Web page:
(e) PREVENTING UNJUST ENRICHMENT.—In making purchases under the authority of this Act, the Secretary shall take such steps as may be necessary to prevent unjust enrichment of financial institutions participating in a program established under this section, including by preventing the sale of a troubled asset to the Secretary at a higher price than what the seller paid to purchase the asset. This subsection does not apply to troubled assets acquired in a merger or acquisition, or a purchase of assets from a financial institution in conservatorship or receivership, or that has initiated bankruptcy proceedings under title 11, United States Code.
(2) GUARANTEES.—In establishing any pro- gram under this subsection, the Secretary may develop guarantees of troubled assets and the associated premiums for such guarantees. Such guarantees and premiums may be determined by category class of the troubled assets to be guaranteed. (3) EXTENT OF GUARANTEE.—Upon request of financial institution, the Secretary may guarantee timely payment of principal of, and interest on, troubled assets in amounts not to exceed 100 per- of such payments. Such guaranteemay be on terms and conditions as are determined by the Secretary, provided that such terms and conditions consistent with the purposes of this Act.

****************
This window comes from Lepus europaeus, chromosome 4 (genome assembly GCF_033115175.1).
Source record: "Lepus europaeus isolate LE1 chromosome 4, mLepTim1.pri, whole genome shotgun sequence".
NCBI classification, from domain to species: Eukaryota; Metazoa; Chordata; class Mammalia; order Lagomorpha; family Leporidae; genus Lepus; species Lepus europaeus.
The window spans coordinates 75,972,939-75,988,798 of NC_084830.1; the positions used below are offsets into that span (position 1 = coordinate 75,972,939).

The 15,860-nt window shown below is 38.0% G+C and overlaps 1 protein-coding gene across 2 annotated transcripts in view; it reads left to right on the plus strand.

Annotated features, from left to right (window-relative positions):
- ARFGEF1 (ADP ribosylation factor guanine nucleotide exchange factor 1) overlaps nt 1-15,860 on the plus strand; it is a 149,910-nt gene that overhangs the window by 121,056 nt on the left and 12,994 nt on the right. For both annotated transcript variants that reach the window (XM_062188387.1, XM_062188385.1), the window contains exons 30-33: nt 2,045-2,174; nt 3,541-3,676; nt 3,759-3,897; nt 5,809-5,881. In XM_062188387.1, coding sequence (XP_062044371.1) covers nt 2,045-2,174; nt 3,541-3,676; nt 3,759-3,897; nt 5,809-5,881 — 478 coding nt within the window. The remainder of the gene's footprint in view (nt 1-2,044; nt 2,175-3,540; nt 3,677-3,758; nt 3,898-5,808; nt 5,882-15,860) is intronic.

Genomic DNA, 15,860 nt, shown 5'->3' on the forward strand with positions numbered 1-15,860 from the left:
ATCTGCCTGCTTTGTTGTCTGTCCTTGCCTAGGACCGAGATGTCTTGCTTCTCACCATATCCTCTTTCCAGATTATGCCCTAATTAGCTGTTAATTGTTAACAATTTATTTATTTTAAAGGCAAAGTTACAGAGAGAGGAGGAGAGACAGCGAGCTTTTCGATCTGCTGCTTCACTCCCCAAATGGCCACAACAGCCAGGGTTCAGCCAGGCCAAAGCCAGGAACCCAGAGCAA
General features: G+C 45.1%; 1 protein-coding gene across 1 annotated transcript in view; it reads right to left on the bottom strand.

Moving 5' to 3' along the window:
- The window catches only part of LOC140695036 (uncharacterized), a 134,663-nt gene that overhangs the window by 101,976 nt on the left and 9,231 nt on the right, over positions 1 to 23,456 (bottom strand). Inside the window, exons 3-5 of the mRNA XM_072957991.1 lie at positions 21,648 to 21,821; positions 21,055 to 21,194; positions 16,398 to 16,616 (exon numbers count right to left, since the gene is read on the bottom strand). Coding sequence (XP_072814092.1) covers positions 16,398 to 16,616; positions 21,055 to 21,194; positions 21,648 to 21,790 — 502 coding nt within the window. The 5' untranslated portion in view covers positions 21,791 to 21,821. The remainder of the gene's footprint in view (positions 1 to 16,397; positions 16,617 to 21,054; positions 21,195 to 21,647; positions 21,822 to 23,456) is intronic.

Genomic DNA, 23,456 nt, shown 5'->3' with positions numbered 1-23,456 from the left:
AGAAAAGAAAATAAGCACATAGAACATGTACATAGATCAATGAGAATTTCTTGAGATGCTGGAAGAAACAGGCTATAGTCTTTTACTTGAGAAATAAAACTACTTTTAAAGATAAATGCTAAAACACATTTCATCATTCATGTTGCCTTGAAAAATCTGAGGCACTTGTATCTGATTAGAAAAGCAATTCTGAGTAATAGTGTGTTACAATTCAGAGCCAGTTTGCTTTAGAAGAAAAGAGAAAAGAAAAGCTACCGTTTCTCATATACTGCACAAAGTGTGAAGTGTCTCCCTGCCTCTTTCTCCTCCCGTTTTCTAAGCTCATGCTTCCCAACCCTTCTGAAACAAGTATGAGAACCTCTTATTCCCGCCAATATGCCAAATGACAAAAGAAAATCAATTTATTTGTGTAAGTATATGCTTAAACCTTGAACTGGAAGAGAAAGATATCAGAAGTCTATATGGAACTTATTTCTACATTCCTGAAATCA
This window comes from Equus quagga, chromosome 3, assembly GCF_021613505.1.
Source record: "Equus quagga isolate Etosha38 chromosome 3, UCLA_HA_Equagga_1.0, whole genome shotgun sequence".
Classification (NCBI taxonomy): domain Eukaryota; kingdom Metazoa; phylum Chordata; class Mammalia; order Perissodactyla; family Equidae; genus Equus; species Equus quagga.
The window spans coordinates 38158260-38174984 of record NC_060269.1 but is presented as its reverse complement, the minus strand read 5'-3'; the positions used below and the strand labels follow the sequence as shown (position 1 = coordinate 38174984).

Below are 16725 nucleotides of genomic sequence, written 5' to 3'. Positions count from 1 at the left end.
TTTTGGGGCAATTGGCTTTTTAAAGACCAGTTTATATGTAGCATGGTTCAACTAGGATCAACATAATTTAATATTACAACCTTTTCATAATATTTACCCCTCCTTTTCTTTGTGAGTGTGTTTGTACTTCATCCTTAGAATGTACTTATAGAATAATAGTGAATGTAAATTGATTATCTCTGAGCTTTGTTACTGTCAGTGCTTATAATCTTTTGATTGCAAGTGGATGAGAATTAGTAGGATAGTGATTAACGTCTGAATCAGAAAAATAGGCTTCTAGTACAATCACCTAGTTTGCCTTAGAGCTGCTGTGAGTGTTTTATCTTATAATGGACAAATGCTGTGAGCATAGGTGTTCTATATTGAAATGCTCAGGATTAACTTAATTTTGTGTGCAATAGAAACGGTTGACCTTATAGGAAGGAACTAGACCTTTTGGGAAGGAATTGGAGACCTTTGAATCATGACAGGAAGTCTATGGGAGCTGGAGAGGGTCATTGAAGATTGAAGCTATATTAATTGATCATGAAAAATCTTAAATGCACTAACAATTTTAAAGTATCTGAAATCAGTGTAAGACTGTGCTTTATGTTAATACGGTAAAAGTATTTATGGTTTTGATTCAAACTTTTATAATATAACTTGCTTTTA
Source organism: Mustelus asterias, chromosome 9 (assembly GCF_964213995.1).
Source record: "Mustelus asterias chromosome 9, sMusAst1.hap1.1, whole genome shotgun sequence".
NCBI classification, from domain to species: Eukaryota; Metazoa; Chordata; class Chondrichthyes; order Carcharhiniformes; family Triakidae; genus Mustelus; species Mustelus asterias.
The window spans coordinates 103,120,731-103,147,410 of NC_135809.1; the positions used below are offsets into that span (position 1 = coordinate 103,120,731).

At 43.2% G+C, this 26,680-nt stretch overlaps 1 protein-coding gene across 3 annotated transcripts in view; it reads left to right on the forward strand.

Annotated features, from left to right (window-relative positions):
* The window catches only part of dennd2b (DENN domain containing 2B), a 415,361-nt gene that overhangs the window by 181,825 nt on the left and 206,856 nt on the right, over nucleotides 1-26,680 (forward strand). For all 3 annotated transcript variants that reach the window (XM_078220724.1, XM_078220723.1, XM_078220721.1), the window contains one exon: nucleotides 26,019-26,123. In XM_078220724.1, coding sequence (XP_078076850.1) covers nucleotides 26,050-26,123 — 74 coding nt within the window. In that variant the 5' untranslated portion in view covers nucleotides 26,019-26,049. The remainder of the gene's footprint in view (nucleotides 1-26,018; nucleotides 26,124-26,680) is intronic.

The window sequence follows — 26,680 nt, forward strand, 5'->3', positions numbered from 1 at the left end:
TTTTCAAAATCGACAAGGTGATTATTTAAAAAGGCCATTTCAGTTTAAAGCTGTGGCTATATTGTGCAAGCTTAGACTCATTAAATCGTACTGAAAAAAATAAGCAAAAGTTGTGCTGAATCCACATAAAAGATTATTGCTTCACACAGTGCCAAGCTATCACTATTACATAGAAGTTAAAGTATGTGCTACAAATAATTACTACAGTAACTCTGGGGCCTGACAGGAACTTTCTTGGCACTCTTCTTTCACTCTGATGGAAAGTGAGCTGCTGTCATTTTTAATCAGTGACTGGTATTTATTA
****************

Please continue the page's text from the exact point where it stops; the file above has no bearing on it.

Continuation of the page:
(b) MANAGEMENT OF TROUBLED ASSETS.—The Secretary shall have authority to manage troubled assets purchased under this Act, including revenues and portfolio risks therefrom.